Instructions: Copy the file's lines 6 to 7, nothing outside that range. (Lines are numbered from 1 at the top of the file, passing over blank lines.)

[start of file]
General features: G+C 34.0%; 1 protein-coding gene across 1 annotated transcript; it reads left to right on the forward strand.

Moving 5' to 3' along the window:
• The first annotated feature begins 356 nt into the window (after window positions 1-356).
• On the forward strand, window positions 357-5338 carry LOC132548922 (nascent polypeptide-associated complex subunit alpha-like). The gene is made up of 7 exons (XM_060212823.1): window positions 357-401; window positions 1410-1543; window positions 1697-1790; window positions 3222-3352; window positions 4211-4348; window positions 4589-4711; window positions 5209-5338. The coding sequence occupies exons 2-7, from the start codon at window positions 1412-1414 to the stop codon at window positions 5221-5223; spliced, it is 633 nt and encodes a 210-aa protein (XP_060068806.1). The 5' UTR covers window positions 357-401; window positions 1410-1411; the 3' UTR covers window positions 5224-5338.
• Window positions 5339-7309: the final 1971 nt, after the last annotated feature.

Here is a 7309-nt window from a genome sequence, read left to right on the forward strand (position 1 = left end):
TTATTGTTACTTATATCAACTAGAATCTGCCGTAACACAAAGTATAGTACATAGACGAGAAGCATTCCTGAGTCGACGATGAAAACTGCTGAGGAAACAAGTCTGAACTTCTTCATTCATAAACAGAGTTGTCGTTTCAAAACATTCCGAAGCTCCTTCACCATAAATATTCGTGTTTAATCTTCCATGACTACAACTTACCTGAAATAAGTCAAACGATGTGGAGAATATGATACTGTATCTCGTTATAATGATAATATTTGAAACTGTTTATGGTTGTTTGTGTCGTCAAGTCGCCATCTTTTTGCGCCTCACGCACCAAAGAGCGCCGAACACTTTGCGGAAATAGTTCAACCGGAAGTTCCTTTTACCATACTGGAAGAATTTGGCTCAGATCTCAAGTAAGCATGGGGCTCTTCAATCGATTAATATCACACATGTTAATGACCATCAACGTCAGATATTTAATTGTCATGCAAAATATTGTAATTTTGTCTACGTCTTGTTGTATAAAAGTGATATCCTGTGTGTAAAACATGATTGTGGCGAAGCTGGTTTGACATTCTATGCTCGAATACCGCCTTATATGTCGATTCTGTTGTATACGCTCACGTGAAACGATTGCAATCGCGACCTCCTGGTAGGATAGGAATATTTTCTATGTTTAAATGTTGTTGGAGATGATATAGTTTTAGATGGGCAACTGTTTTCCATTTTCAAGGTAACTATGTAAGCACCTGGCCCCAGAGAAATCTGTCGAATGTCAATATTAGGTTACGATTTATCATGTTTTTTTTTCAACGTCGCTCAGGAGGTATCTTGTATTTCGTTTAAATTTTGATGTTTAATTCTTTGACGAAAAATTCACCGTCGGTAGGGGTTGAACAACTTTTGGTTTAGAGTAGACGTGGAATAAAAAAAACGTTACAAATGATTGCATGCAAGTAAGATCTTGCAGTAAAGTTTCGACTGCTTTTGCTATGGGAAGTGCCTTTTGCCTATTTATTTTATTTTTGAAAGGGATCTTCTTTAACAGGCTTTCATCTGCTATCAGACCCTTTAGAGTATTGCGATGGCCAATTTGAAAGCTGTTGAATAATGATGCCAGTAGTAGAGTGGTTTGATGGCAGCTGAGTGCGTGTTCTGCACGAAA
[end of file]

Here is a 7309-nt window from a genome sequence, read left to right on the forward strand (position 1 = left end):
TTATTGTTACTTATATCAACTAGAATCTGCCGTAACACAAAGTATAGTACATAGACGAGAAGCATTCCTGAGTCGACGATGAAAACTGCTGAGGAAACAAGTCTGAACTTCTTCATTCATAAACAGAGTTGTCGTTTCAAAACATTCCGAAGCTCCTTCACCATAAATATTCGTGTTTAATCTTCCATGACTACAACTTACCTGAAATAAGTCAAACGATGTGGAGAATATGATACTGTATCTCGTTATAATGATAATATTTGAAACTGTTTATGGTTGTTTGTGTCGTCAAGTCGCCATCTTTTTGCGCCTCACGCACCAAAGAGCGCCGAACACTTTGCGGAAATAGTTCAACCGGAAGTTCCTTTTACCATACTGGAAGAATTTGGCTCAGATCTCAAGTAAGCATGGGGCTCTTCAATCGATTAATATCACACATGTTAATGACCATCAACGTCAGATATTTAATTGTCATGCAAAATATTGTAATTTTGTCTACGTCTTGTTGTATAAAAGTGATATCCTGTGTGTAAAACATGATTGTGGCGAAGCTGGTTTGACATTCTATGCTCGAATACCGCCTTATATGTCGATTCTGTTGTATACGCTCACGTGAAACGATTGCAATCGCGACCTCCTGGTAGGATAGGAATATTTTCTATGTTTAAATGTTGTTGGAGATGATATAGTTTTAGATGGGCAACTGTTTTCCATTTTCAAGGTAACTATGTAAGCACCTGGCCCCAGAGAAATCTGTCGAATGTCAATATTAGGTTACGATTTATCATGTTTTTTTTTCAACGTCGCTCAGGAGGTATCTTGTATTTCGTTTAAATTTTGATGTTTAATTCTTTGACGAAAAATTCACCGTCGGTAGGGGTTGAACAACTTTTGGTTTAGAGTAGACGTGGAATAAAAAAAACGTTACAAATGATTGCATGCAAGTAAGATCTTGCAGTAAAGTTTCGACTGCTTTTGCTATGGGAAGTGCCTTTTGCCTATTTATTTTATTTTTGAAAGGGATCTTCTTTAACAGGCTTTCATCTGCTATCAGACCCTTTAGAGTATTGCGATGGCCAATTTGAAAGCTGTTGAATAATGATGCCAGTAGTAGAGTGGTTTGATGGCAGCTGAGTGCGTGTTCTGCACGAAA